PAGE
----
The Highly Sensitive Person as Artist, Sign #4
From the site highlysensitiverefuge.com , 21 Signs You’re a Highly Sensitive Person, author Jenn Granneman Dec. 12 2019 .
First, remember, I am not giving professional advice here. I and possibly you are not qualified to do so, making these writings my opinion. That said……#4. You withdraw often.
Yup. This sign says you need downtime, truly alone time if you are to function otherwise normally, creatively. And oh yes, you do!
You need this time to lower your stimulation level, recharge, calm your nerves.
The Key is to know that you need this time and you don’t have to do anything in it!
As kids our parents likely didn’t care if sometimes we played on our own. They probably thought: Oh thank God she’s shut up.
Well, maybe not out in traffic or after dark. Or with fire. But the Key Word is ‘play’.
But somehow, as adults, especially Creatives with families constantly strapped for time, we can feel guilty taking true alone time. We forget that, as Creatives, we’re supposed to take time to be alone and just play.
BUT, Oooh, I finally have two whole hours! I should be working!
No, you shouldn’t. Not if that’s your down time. We feel guilty. Take that time to do anything else but work. Or nothing. It is a key part of a Creative’s process.
The danger is that, now that you finally have an hour to yourself you feel that you really have to turn on the jets and get creating! And if you don’t or can’t, you feel guilty. I’m my own worst enemy! I finally have ‘me time’ and all I want to do is troll Instagram/soak in the bath/read a book/ drink wine/ play stupid games/watch porn…
It may seem like we are wasting time but we are not.
We may ‘putter around the studio’. We may clean work space, organize, update lists as things come to mind. Or sit outside in a comfortable place and watch the world. What ever helps de-stress.
This is all part of the creative process.
And yes, there is a thin line between recuperative time and procrastination.
Painter Jose Trujillo says you must make a schedule and no matter what commit to it. You go into your studio (or Creating space) and do your work. You have the goal not of painting for yourself, or painting to please a gallery or a patron, but painting for the craft itself. Certainly there could be something you are working on, but you are working to bring an image into existence and nothing else. Working for the joy of creating.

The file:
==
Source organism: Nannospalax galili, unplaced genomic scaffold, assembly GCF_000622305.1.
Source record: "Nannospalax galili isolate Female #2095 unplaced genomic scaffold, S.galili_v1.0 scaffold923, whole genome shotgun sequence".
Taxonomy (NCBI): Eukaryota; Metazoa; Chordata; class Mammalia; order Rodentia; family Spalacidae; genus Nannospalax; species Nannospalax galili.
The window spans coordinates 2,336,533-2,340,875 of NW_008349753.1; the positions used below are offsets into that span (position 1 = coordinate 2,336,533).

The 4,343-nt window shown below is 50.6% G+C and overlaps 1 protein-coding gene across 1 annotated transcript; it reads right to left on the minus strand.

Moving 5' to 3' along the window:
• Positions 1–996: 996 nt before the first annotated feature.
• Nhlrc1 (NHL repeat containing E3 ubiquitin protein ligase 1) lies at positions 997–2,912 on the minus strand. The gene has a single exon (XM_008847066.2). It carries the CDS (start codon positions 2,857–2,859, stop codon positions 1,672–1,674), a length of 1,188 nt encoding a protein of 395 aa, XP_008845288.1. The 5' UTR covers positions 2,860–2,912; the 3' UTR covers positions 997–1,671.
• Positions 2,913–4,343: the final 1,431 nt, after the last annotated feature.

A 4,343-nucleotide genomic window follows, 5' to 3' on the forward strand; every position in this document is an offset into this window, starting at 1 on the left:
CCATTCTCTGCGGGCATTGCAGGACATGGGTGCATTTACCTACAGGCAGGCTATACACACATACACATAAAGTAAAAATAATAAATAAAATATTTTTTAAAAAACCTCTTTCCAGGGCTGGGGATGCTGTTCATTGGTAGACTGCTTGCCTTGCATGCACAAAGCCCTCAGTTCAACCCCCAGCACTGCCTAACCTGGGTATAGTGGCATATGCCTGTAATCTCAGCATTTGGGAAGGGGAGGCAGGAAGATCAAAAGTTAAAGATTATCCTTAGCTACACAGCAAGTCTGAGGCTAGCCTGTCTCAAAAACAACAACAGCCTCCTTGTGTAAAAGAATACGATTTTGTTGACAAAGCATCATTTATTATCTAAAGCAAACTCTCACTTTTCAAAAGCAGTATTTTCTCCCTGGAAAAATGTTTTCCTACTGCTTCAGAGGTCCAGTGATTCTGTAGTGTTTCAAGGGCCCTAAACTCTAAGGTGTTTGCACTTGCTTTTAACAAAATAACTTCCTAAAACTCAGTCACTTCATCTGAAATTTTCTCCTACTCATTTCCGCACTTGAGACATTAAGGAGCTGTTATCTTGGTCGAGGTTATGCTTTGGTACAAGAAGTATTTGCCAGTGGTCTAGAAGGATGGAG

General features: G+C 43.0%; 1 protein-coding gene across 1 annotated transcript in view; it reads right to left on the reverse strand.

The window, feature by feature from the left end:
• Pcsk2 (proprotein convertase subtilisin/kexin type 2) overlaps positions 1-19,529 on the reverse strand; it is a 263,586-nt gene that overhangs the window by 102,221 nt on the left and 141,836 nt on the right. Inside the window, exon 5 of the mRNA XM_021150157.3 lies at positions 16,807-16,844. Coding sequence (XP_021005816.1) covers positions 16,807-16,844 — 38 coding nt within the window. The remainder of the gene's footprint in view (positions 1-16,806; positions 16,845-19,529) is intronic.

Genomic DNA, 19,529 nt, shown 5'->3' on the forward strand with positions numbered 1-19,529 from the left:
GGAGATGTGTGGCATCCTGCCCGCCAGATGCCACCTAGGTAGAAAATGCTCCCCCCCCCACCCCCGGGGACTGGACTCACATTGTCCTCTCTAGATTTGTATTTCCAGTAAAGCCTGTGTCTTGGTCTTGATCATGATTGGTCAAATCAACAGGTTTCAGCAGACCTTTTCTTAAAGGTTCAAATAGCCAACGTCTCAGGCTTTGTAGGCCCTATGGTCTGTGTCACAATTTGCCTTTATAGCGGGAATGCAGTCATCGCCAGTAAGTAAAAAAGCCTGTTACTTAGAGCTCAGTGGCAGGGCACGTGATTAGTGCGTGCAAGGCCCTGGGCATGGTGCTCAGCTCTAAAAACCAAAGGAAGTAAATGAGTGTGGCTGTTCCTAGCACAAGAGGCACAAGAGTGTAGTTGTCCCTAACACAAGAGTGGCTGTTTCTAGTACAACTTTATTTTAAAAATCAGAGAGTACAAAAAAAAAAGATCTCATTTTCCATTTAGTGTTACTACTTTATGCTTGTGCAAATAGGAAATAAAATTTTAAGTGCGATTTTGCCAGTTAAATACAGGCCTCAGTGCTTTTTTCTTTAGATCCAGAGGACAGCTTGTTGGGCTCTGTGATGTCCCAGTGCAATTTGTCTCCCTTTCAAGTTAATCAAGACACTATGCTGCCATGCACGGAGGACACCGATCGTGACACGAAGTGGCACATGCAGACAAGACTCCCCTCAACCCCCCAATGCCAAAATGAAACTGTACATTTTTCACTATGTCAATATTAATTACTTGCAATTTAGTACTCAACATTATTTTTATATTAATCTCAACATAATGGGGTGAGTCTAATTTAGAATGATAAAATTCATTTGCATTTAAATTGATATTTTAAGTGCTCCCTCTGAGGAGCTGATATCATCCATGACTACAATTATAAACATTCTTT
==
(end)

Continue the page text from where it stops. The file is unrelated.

Picasso said the same thing: when I enter the studio I leave my ego behind like a Muslim leaves their shoes at the door.
Author Steven Pressfield says, about overcoming Resistance: Is what I’ve written any good? “I don’t even think about it. All that matters is I’ve put in my time and hit it with all I’ve got. All that counts is that, for this day, for this session, I have overcome Resistance.”
Buy and read Steve Pressfield’s The War of Art – Overcoming Resistance. Invaluable.
So you will know. The time you need to decompress, to recharge, to remember who you are and what is important to you is separate from your working time. You’ll know when you should be working but instead are procrastinating.
There is perhaps one other facet to ‘me time.’ If you are an extroverted HSP-Artist and you have learned to manage your time, have found your place – a positive roll in your community – you may feel that every day your life is going at a thousand miles an hour. You can fill every second to the brim and it is exciting.
If you are also Attention Deficit and have some coping mechanisms working for you, you will also know how rewarding life can be if you can take your creative energies, your sensitive, detailed powers of observation and your laser like ability to focus and work, and achieve impressive things. Might be in a job or for your Church or youth group or wherever we get positive social feedback. It feels great!
But living like this leaves you with no time to create, and no quiet time to connect with your ‘self’. And if you are a Creative, this behavior is avoidance.
No one who benefits from your energies will tell you, “Stop giving so much to (work/family/community/charity), you need to get back into the studio.” Only if it were to benefit them more.
Take your ‘Me Time.’ It’s part of the puzzle that’s you.